Governance[edit]

The parish council has responsibility for local issues, including setting an annual precept (local rate) to cover the council’s operating costs and producing annual accounts for public scrutiny. The parish council evaluates local planning applications and works with the local police, district council officers, and neighbourhood watch groups on matters of crime, security, and traffic. The parish council's role also includes initiating projects for the maintenance and repair of parish facilities, such as the village hall or community centre, playing fields and playgrounds, as well as consulting with the district council on the maintenance, repair, and improvement of highways, drainage, footpaths, public transport, and street cleaning. Conservation matters (including trees and listed buildings) and environmental issues are also of interest to the council.

Norton Malreward is part of the Chew Valley North Ward, which is represented by one councillor on the unitary authority of Bath and North East Somerset which was created in 1996, as established by the Local Government Act 1992. It provides a single tier of local government with responsibility for almost all local government functions within its area including local planning and building control, local roads, council housing, environmental health, markets and fairs, refuse collection, recycling, cemeteries, crematoria, leisure services, parks, and tourism. It is also responsible for education, social services, libraries, main roads, public transport, trading standards, waste disposal and strategic planning, although fire, police and ambulance services are provided jointly with other authorities through the Avon Fire and Rescue Service, Avon and Somerset Constabulary and the Great Western Ambulance Service.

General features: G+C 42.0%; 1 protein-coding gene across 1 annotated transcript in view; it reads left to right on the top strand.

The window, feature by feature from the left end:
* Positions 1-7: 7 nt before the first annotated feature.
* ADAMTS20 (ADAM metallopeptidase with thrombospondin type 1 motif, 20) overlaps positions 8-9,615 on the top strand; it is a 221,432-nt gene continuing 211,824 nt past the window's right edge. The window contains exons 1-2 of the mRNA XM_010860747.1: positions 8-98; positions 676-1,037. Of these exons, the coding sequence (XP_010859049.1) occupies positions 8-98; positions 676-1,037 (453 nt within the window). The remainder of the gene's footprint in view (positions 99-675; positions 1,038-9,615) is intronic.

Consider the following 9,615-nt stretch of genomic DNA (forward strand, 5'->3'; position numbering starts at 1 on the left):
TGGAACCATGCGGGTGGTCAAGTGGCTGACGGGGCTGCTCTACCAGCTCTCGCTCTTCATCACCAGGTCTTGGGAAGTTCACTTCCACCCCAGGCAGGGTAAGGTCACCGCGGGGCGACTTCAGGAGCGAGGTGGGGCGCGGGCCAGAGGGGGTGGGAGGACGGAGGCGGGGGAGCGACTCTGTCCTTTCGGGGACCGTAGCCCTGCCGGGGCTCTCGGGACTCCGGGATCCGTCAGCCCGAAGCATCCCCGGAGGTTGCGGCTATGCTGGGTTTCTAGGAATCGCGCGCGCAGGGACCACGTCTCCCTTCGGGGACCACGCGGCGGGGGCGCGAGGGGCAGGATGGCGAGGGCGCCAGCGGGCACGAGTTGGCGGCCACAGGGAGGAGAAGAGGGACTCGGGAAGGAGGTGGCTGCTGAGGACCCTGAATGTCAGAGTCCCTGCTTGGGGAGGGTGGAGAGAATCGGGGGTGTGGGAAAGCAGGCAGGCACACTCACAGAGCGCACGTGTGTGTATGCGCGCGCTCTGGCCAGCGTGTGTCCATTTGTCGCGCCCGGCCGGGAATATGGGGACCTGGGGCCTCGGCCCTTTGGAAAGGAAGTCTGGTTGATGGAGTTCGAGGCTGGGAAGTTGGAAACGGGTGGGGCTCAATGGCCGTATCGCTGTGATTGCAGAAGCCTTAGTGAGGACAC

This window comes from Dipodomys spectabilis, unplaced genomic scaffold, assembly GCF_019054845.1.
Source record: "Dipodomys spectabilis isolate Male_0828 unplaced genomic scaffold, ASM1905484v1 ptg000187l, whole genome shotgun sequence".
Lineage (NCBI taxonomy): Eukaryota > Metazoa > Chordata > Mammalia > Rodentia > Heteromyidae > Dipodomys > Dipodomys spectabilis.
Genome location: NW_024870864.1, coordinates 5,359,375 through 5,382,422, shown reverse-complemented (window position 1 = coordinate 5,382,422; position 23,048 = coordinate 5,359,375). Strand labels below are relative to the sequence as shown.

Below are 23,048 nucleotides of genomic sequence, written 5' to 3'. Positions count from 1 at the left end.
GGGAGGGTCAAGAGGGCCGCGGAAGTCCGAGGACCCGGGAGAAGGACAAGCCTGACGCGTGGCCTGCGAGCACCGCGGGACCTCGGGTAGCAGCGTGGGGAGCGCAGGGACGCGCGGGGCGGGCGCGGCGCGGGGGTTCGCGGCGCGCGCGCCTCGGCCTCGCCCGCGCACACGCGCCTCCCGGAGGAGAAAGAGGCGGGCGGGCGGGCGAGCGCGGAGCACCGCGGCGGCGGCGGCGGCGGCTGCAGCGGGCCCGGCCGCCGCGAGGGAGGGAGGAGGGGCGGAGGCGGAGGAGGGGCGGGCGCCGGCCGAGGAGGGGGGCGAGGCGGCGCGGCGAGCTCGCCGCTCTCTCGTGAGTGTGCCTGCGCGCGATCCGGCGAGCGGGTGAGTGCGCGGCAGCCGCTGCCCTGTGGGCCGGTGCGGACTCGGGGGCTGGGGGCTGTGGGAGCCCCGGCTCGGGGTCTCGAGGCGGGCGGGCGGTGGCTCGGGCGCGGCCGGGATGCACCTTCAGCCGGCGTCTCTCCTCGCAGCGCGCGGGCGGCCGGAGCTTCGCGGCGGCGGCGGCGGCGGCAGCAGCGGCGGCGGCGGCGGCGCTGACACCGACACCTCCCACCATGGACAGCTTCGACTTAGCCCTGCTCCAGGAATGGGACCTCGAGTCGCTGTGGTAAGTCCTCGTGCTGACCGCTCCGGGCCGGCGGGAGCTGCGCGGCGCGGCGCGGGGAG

Bath and North East Somerset's area covers part of the ceremonial county of Somerset but it is administered independently of the non-metropolitan county. Its administrative headquarters is in Bath. Between 1 April 1974 and 1 April 1996, it was the Wansdyke district and the City of Bath of the county of Avon.[6] Before 1974 that the parish was part of the Clutton Rural District.[7]

The parish is represented in the House of Commons of the Parliament of the United Kingdom as part of North East Somerset. It elects one Member of Parliament (MP) by the first past the post system of election. It is also part of the South West England constituency of the European Parliament which elects seven MEPs using the d'Hondt method of party-list proportional representation.

Demographics[edit]